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Submarine

Environment

ROV assesses thickness of oil slicks from underneath

When people are attempting to clean up oil spills at sea, one of the key things they need to know is the amount of oil that's been spilled – among other things, this will determine the amount of dispersant or other agents that are used. In order to make that process easier and more accurate, scientists from the Virginia Institute of Marine Science have developed a remotely operated vehicle (ROV) that does the job by measuring the thickness of oil slicks from below the surface. Read More

Science

Royal Navy subs provide insights for Arctic science

The National Oceanography Centre in the UK has used data on the Arctic Ocean gathered by Royal Navy submarines to study the effects of a possible future shrinking of the ice cap. This meeting of oceanography and military intelligence has seen declassified data from the 1990s analyzed to gain insights into how diminished ice cover affects turbulence in arctic waters. Read More

Space

NASA releases details of Titan submarine concept

Now that NASA has got the hang of planetary rovers, the space agency is looking at sending submarines into space around the year 2040. At the recent 2015 NASA Institute for Advanced Concepts (NIAC) Symposium in Cocoa Beach, Florida, NASA scientists and engineers presented a study of the Titan Submarine Phase I Conceptual Design, which outlines a possible mission to Saturn's largest moon, Titan, where the unmanned submersible would explore the seas of liquid hydrocarbons at the Titanian poles.Read More

Science

Underwater vehicle uses a balloon to dart like an octopus

When you inflate a balloon and then release it without tying the valve shut, it certainly shoots away quickly. Octopi utilize the same basic principle, although they suck in and then rapidly expel water. An international team of scientists have now replicated that system in a soft-bodied miniature underwater vehicle, which could pave the way for very quickly-accelerating full-size submersibles. Read More

Biology

Robot sub beats nets for discovering what lurks at the bottom of the sea

Curious about what's living on the deep sea floor? Well, the Autosub6000 AUV (autonomous underwater vehicle) is helping us find out. Led by Dr. Kirsty Morris, a team at the UK's National Oceanography Centre (NOC) has equipped one of the unmanned submarines with a high-resolution photographic system. As a result, it's claimed to be far more effective at identifying deep-sea life than the usual approach of scientific trawling. Read More

Robotics

Sea turtle robot charges its own batteries

They may be slow on land, but when they're in the water, sea turtles are fast and maneuverable – qualities that are also desirable in underwater robots. Additionally, the robotic equivalent of a turtle's streamlined shell could be stuffed full of electronic components and batteries. It shouldn't come as a surprise, therefore, that both ETH Zurich and the ARROWS project have recently created their own turtle-bots. Now, the National University of Singapore has announced its own entry in the field, that can self-charge its batteries while at sea. Read More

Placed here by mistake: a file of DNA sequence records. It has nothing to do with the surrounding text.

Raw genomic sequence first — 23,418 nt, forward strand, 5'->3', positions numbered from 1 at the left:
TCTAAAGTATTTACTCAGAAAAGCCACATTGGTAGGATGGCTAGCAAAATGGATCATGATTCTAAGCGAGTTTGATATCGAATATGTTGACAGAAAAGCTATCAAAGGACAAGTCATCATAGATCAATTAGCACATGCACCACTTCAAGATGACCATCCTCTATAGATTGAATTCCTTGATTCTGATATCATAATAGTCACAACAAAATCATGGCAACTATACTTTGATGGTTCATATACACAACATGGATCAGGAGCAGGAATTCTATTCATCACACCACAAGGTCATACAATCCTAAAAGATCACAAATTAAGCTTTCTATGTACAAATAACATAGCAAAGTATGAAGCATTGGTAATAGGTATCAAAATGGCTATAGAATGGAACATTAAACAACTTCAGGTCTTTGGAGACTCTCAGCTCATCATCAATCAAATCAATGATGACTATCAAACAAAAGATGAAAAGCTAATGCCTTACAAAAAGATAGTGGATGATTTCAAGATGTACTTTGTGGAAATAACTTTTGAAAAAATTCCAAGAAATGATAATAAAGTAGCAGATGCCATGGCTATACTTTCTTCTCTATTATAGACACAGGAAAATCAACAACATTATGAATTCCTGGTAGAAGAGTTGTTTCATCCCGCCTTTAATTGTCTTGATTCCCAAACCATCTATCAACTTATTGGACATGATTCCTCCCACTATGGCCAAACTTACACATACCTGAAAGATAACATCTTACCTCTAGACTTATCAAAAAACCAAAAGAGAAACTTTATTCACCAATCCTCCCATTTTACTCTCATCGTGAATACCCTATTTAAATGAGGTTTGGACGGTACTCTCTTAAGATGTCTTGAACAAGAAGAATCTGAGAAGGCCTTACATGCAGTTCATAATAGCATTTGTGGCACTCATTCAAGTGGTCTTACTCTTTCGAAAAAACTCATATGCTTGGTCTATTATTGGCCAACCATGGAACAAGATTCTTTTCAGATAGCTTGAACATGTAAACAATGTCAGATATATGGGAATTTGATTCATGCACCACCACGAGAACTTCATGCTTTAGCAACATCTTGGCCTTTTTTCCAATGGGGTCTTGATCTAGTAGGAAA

Military

US Navy introducing system to help commanders plot the best course

One thing that is guaranteed to put a naval ship commander in front of a court martial is running aground. Unfortunately, despite all the advances in satellite technology and other aids, navigation is still as much an art as a science – and a very time-consuming one at that, with it taking days and sometimes weeks to chart out a mission. To free up captains and reduce their chances of having to answer awkward questions, the US Navy is introducing a new automated navigation planning system into its surface fleet that speeds up course planning and reduces the chance of human error. Read More

Robotics

US Navy tests GhostSwimmer "roboshark"

Should you be swimming in the ocean sometime soon and spot a shark-like dorsal fin cutting through the water towards you, just relax – it might simply be a military robot, that's made to look like a shark. A US Navy team has recently been testing just such a device at its Joint Expeditionary Base East, in Virginia Beach, Virginia. Known as the GhostSwimmer, the robot was developed by Boston Engineering as part of the Navy's Silent NEMO project, which is aimed at creating nature-inspired unmanned underwater vehicles (UUVs). Read More

Robotics

Autonomous sub explores the depths on its own

Although it's tempting to refer to vehicle in the photo above as an ROV – a Remote-Operated Vehicle – the whole idea behind it is that it doesn't require an operator. Created by a team at Japan's Okayama University, the MOS/AUV (Move on Sensing/Autonomous Underwater Vehicle) is designed to find its own way along the bottom of the sea or a lake, performing various tasks as it does so. Read More

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